Laurie King's 1993 debut novel, A Grave Talent, won American and British honors for Best First Crime Novel, and it quickly established a loyal following for her series featuring San Francisco detectives Kate Martinelli and Alonzo Hawkins. She followed up that early success with a clever expansion of the Sherlock Holmes mythos, The Beekeeper's Apprentice. That novel, and the three that succeeded it, partnered Holmes with Mary Russell--a woman very much Holmes's equal in spirit and mind despite her young age. A Darker Place is King's first book to break from these series as she continues to pioneer new territory between literary and thriller fiction.|
The success of A Darker Place comes from its slow revelation of the back story, which illuminates the major players: Anne Waverly, Glen McCarthy, and the people of Change. King brilliantly portrays the psychological split that drives Anne to self-destruction, both in her sexual relationships and in her self-effacing work for the FBI. Though a respected university professor and expert on cults, Anne Waverly was once a cultist herself. For 18 years she has struggled with personal tragedies that wrenched her from that experience, and she has dedicated herself (through academic labor and her covert work for the FBI) to saving the lives of others who become embroiled in religious fanaticism. Now, despite a vow that she has ended her relationship with the FBI and its work in defusing cults, she returns for one last effort at the request of Agent McCarthy. Anne cuts her hair, changes her name, and gradually loses herself in her new role as a member of Change. But her investigation soon becomes a journey into her own psyche, into the dark places of her past, as she sees her own life played out again in the members of the cult.
Source: Patrick O'Kelley, Amazon.com.
With her debut novel, A Grave Talent, Laurie R. King became the first novelist since Patricia Cornwell to win prizes for Best First Crime Novel on both sides of the Atlantic. Now, in her first stand-alone novel, the Edgar Award and John Creasey Award winner brings us an intelligent, engrossing drama of good and evil--once again showing how Laurie King breaks every rule to craft some of the most fascinating novels in crime fiction.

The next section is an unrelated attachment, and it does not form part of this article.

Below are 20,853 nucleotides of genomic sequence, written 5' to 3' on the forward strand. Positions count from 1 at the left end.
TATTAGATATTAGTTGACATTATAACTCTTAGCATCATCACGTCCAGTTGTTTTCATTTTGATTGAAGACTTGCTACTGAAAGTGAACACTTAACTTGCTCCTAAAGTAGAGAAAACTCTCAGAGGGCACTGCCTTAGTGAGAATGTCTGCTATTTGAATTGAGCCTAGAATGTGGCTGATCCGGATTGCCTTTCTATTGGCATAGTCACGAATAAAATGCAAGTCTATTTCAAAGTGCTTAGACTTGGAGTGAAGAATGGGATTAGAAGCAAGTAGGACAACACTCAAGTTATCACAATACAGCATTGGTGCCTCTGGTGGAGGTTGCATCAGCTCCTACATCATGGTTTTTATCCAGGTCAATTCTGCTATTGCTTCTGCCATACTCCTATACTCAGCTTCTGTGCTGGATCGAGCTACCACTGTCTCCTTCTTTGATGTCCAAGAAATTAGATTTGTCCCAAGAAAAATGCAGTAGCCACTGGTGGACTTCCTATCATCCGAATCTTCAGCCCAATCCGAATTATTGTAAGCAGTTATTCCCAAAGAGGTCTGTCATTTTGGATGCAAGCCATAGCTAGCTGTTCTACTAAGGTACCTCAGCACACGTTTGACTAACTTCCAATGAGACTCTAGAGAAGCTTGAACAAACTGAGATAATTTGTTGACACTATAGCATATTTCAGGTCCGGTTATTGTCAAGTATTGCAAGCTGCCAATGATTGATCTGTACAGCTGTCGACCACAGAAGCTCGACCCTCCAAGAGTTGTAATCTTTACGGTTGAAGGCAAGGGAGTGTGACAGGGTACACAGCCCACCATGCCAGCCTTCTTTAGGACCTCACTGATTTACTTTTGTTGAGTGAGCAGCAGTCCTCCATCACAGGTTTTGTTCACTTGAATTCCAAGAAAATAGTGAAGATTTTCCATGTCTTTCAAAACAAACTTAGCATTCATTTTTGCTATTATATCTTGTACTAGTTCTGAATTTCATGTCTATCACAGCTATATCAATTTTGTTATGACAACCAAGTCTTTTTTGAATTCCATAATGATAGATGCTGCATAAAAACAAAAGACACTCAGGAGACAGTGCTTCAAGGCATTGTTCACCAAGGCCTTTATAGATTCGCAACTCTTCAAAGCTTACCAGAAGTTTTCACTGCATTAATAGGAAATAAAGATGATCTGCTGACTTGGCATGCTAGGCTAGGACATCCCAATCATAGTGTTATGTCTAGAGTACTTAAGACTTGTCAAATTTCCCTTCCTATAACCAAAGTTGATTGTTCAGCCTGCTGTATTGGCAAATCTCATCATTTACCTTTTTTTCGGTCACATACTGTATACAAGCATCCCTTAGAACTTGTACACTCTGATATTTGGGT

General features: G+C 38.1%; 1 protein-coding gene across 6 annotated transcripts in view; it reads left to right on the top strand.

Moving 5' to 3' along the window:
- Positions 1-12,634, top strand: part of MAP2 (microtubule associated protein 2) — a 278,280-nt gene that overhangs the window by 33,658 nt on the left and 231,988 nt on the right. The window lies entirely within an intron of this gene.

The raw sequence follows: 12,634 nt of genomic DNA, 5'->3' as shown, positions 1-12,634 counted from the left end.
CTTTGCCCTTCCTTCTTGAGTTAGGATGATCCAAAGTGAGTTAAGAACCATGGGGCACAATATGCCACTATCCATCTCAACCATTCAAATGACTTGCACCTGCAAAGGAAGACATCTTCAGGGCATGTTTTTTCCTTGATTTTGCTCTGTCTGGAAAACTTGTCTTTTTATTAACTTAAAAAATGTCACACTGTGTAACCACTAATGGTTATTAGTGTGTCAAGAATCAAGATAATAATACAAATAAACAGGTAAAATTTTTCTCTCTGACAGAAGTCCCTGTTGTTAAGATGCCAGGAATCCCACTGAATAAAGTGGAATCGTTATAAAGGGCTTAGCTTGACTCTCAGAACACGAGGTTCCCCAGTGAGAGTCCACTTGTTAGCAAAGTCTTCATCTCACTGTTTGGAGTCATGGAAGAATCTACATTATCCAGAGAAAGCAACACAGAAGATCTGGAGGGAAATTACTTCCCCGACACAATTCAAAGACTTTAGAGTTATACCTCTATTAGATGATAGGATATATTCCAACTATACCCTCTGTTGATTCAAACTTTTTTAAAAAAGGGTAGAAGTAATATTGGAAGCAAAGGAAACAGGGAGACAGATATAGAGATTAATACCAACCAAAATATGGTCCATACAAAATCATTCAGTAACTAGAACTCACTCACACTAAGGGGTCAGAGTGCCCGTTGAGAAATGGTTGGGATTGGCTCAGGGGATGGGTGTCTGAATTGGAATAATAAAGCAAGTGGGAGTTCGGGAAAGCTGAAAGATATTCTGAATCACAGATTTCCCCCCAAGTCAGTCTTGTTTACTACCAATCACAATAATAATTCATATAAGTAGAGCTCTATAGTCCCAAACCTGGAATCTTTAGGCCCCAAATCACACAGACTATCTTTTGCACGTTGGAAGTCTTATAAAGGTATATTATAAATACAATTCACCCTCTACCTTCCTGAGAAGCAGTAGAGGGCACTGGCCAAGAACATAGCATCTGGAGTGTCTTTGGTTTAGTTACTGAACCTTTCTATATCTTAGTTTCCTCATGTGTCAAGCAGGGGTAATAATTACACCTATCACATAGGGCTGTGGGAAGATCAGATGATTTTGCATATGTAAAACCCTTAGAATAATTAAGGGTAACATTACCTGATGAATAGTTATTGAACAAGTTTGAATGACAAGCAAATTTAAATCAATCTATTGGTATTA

Anne Waverly is a respected university professor. Few know that, eighteen years ago, her own unwitting act cost Anne her husband and seven-year-old daughter. Fewer still know that her past and her academic specialty--alternative religious movements--have made her a brilliant FBI operative. Four times she has infiltrated suspect communities, escaping her own memories of loss and carnage to find a measure of atonement. Now, as she begins to savor life once more, she has no intention of taking another assignment.
Until, that is, she is given an envelope containing details of the Change group and its leaders, whose Arizona site houses over one hundred children and a school admired by even the local authorities. Outsiders have found these children, many of them rescued from abuse, healthy and content--but far too well-behaved....
Soon Anne--as the eager, pliable seeker Ana Wakefield--is on her way to the red cliffs and high desert air of the Change compound. As she explores its enigmatic mixture of mysticism, hierarchy, and trickery, she grows unexpectedly close to two abandoned children fostered by Change. Fourteen-year-old Jason Delgado is a tough, sexy, wary street kid; his timid, silent little sister Dulcie reminds Anne all too much of her own lost daughter.
Slowly, she comes to see that this is no ordinary community and hers is no ordinary mission. For, far from appeasing the demons of her past, this assignment is sweeping her back into their clutches.
In A Darker Place, King masterfully reinvents the novel of psychological suspense, creating a complex and iron-willed woman who, in searching for the truth among the darker places of her past, discovers her own redemption.--